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Rosa Mávila León
Commission on Social Inclusion and Persons with Disabilities

Segundo Leocadio Tapia Bernal
Commission on Health and Population

We understand the Commission on Health and Population and the Commission on Social Inclusion and Persons with Disabilities have opposing positions regarding Law Project 418/2011, which proposes to derogate Law No. 29737.  We write to express our concern about Law No. 29737 and related provisions in Peruvian law that permit involuntary detention for treatment of people with psychosocial or mental disabilities and those who suffer from addiction, in circumstances that do not comply with international human rights law. Human Rights Watch believes that such laws threaten fundamental human rights protections against arbitrary detention and ill-treatment and for the right to health and are contrary to sound public health policy. We encourage you to support law reform efforts to promote access to addiction and mental health treatment that conforms to international standards, including expansion of voluntary, evidence-based treatment instead of involuntary treatment.

Law No. 29737 amended article 11 of the General Health Law, Law No. 26842 to permit involuntary detention for people with "mental health problems," defined to include people with psychosocial disabilities and those with drug or alcohol dependence. It also permits family members to authorize detention for those "who suffer some level of addiction and due to lack of consciousness of their illness, refuse to give informed consent." In such cases, involuntary detention is subject to periodic review by health professionals and by a judge.

Law No. 29737 adds to existing law permitting involuntary detention for treatment of psychosocial disabilities and for drug or alcohol dependence. Peru’s Civil Code permits family members of people “deprived of discernment” (se encuentren privados de discernamiento) or who are dependent on drugs or alcohol -- and in some cases the government -- to seek their judicial interdiction. Legal guardians of those interdicted can "volunteer" their admission for psychiatric, drug or alcohol treatment and rehabilitation without their consultation or consent.

Human Rights Watch believes that forcible detention may constitute arbitrary detention, in violation of international human rights standards, even if it has a lawful basis provided by Peruvian law. Art. 9(1) of the International Covenant on Civil and Political Rights (ICCPR) states that “No one shall be subjected to arbitrary arrest or detention [or] deprived of his liberty except on such grounds and in accordance with such procedure as are established by law.”[1]Under the ICCPR, detention may be “arbitrary” even if it is in accordance with the law, but is random, capricious or disproportionate, that is, not reasonable or necessary given the circumstances of the case.[2]  The State party concerned has the burden to show that such factors exist in a particular case.[3]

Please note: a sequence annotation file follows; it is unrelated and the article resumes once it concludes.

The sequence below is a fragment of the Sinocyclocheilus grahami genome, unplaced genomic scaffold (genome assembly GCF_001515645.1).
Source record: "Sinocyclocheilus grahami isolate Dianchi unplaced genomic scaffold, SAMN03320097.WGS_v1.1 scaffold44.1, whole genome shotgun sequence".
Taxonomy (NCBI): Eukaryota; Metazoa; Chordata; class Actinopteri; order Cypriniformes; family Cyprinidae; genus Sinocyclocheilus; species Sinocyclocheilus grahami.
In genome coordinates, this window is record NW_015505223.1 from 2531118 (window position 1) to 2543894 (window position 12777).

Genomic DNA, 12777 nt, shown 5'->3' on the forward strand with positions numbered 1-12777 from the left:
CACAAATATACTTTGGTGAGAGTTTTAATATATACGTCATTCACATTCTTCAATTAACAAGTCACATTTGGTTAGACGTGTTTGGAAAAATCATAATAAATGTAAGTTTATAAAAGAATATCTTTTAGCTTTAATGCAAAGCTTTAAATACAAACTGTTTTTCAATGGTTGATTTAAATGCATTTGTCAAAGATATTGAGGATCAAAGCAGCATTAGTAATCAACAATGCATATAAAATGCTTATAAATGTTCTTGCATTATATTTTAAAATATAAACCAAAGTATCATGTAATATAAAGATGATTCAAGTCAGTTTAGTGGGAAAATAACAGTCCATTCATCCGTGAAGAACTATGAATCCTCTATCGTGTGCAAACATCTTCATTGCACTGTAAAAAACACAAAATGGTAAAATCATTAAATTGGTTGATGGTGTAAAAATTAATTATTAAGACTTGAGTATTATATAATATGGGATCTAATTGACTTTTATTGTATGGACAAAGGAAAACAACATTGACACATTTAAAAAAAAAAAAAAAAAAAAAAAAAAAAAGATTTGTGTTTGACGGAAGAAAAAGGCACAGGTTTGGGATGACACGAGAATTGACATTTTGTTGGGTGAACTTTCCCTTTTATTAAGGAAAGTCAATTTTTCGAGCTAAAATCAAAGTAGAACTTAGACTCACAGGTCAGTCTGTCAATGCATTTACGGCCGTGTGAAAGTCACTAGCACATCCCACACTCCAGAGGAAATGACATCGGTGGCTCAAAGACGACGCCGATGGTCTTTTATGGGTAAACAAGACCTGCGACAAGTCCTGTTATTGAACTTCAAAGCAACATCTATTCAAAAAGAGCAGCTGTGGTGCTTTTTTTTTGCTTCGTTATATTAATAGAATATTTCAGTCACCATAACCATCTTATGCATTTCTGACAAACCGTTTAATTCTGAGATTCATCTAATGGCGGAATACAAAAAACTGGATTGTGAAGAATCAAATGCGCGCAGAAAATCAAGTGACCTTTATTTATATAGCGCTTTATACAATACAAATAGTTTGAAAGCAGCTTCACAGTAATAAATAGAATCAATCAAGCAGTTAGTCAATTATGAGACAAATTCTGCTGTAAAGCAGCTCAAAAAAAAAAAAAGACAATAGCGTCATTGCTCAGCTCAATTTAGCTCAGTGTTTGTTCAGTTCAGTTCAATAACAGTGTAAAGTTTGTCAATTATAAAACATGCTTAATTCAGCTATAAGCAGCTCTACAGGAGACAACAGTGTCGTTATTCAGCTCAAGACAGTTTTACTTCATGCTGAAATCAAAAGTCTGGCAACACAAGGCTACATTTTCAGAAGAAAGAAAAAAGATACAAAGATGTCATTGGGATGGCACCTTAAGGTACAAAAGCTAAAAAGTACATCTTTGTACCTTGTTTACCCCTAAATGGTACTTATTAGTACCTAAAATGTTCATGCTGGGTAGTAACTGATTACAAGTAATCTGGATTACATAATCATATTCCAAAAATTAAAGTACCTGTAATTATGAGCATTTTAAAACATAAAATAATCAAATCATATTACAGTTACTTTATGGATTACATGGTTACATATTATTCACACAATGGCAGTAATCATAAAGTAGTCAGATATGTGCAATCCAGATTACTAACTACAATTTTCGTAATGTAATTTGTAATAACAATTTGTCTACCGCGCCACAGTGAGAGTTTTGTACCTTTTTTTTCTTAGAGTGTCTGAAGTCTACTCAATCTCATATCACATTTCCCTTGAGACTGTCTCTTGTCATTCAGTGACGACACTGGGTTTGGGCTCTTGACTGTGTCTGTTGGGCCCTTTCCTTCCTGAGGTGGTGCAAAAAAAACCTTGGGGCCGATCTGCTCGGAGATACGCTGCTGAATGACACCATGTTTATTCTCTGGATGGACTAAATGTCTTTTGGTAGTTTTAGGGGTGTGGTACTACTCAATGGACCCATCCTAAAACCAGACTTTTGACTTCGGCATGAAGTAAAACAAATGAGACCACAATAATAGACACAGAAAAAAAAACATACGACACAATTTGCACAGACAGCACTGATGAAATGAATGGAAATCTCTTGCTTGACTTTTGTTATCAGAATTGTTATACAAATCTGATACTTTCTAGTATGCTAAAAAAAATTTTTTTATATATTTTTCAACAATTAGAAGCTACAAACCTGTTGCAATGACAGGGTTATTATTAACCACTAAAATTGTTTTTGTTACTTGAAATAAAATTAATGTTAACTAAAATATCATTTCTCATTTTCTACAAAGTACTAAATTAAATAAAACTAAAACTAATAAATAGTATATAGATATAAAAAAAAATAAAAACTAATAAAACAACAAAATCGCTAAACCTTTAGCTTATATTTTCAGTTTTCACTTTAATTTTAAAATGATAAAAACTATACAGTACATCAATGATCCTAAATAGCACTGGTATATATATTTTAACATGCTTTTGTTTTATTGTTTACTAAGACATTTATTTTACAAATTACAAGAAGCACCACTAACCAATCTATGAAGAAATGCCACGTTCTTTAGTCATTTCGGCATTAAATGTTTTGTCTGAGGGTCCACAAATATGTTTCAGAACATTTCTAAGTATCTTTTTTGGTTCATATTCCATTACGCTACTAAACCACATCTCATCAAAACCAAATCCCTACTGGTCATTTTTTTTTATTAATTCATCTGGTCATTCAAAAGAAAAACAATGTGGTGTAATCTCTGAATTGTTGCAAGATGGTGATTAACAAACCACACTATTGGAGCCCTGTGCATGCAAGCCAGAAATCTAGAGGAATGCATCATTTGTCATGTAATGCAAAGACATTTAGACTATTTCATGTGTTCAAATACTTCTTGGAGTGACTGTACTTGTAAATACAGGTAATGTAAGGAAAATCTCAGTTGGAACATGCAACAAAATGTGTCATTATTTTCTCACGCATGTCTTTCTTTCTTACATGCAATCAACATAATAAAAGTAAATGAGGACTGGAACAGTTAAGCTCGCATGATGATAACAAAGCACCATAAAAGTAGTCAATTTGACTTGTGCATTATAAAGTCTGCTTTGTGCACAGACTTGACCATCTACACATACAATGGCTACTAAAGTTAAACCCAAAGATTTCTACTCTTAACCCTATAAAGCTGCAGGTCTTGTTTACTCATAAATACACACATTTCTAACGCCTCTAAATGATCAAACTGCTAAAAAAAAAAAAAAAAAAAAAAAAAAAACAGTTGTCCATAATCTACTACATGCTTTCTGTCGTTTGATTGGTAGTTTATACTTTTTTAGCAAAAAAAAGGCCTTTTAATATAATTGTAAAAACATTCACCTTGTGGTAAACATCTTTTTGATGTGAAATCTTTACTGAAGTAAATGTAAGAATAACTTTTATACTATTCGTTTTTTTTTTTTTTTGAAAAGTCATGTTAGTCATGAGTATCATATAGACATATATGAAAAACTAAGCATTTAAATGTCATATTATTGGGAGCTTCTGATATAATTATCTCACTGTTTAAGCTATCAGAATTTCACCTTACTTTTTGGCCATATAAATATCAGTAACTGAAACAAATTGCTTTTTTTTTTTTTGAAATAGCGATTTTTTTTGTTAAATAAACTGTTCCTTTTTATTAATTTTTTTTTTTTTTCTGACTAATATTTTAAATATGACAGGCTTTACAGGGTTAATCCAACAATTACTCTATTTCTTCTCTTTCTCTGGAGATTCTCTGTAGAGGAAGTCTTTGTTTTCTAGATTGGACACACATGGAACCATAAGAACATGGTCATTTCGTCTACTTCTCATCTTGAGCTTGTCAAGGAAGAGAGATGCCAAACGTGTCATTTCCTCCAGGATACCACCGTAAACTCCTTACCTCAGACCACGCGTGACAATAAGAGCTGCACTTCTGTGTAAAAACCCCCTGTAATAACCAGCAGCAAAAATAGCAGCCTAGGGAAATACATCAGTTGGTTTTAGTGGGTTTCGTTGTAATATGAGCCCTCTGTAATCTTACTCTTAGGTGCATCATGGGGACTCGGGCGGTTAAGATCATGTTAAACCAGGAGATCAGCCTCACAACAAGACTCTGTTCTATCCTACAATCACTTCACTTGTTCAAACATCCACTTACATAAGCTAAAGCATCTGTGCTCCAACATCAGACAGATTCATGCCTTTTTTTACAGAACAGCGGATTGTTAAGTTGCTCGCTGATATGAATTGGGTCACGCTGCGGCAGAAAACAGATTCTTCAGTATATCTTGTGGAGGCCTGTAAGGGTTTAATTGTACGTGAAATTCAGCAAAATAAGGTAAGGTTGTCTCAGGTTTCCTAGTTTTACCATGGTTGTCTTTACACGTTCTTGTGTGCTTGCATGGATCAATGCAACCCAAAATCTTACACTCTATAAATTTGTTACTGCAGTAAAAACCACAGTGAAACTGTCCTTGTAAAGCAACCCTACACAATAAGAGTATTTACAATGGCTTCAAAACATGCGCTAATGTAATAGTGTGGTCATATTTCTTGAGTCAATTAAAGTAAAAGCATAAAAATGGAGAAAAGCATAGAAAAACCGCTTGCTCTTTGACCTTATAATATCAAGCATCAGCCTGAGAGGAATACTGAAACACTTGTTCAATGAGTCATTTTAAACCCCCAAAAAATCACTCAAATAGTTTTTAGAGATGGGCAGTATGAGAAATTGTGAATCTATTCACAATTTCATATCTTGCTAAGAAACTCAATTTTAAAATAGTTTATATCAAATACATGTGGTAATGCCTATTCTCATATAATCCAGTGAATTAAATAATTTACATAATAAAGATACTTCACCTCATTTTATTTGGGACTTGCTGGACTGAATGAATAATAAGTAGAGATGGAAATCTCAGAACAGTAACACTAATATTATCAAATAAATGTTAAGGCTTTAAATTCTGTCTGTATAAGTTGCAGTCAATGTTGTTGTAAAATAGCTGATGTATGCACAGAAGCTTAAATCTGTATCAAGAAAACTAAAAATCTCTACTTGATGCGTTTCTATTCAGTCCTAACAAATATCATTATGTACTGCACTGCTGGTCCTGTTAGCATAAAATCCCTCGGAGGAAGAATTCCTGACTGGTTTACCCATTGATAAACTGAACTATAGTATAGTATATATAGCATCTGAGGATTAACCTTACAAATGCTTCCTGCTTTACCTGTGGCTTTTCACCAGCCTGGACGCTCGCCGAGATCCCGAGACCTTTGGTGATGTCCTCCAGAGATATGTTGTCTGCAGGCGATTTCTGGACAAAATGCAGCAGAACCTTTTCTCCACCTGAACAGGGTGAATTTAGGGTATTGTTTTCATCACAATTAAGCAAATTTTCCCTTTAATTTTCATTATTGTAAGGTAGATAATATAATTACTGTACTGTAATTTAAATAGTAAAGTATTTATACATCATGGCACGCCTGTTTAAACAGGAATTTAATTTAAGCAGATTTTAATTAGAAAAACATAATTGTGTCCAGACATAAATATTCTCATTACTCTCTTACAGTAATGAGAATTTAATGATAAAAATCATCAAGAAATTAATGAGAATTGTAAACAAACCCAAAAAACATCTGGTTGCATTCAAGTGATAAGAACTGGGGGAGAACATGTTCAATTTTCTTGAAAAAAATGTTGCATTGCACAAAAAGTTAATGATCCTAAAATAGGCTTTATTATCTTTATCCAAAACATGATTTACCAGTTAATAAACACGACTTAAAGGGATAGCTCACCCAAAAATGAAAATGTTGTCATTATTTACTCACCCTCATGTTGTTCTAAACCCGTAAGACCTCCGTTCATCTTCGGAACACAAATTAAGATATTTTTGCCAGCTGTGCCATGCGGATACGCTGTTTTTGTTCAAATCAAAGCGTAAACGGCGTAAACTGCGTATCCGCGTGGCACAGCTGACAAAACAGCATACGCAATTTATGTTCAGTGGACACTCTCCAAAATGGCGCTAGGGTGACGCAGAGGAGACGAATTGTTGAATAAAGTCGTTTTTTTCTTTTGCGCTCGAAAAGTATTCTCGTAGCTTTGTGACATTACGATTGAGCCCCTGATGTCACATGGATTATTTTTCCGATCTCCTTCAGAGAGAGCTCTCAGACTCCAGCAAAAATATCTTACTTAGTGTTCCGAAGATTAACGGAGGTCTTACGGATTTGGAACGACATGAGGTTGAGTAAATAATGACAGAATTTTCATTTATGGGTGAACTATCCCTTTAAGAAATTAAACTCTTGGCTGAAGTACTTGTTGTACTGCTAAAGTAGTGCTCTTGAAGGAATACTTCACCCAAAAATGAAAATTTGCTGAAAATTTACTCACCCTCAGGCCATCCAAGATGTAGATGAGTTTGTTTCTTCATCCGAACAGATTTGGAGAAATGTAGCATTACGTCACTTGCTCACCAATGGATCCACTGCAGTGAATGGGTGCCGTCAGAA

Human Rights Watch is concerned that Law No. 29737 and its regulation, and related legal provisions described above, would permit involuntary detention of people with psychosocial disabilities or people who use drugs or alcohol for treatment in an overly broad set of circumstances that threatens rights to liberty and security.

Compulsory treatment for people who use drugs, that is treatment imposed on an individual without their informed consent, in order to comply with international human rights law, should only be considered in exceptional situations of medical necessity where a person is unable to give informed consent, as we further outline below.

The use of “lack of consciousness of one’s illness” in Law No. 29737 as a basis to justify detention without consent for addiction treatment is imprecise and susceptible to abuse. It also contributes to the perception that people who use drugs generally lack capacity to consent to treatment and undermines relevant legal safeguards regarding competence to make treatment decisions, and widens the scope of potential abuse.

In the case of people who use drugs, drug dependence treatment is a form of medical care, and therefore should comply with the same standards as other forms of health care. Under international law, people dependent on drugs have the right to access medically appropriate, effective drug dependence treatment, tailored to their individual needs and the nature of their dependence. International human rights standards further require that drug dependence treatment be based on free and informed consent (which includes the right to refuse or withdraw from treatment), be scientifically and medically appropriate and of good quality, culturally and ethically acceptable, and respect fundamental rights to health, privacy and bodily integrity, liberty, and due process.

The UNODC and WHO in their guidelines to states, “Principles of Drug Dependence Treatment”, state that “only in exceptional crisis situations of high risk to self or others, compulsory treatment should be mandated for specific conditions and periods of time as specified by the law.”[4]  Compulsory treatment should also comply with the requirements that it be scientifically and medically appropriate, and with independent oversight.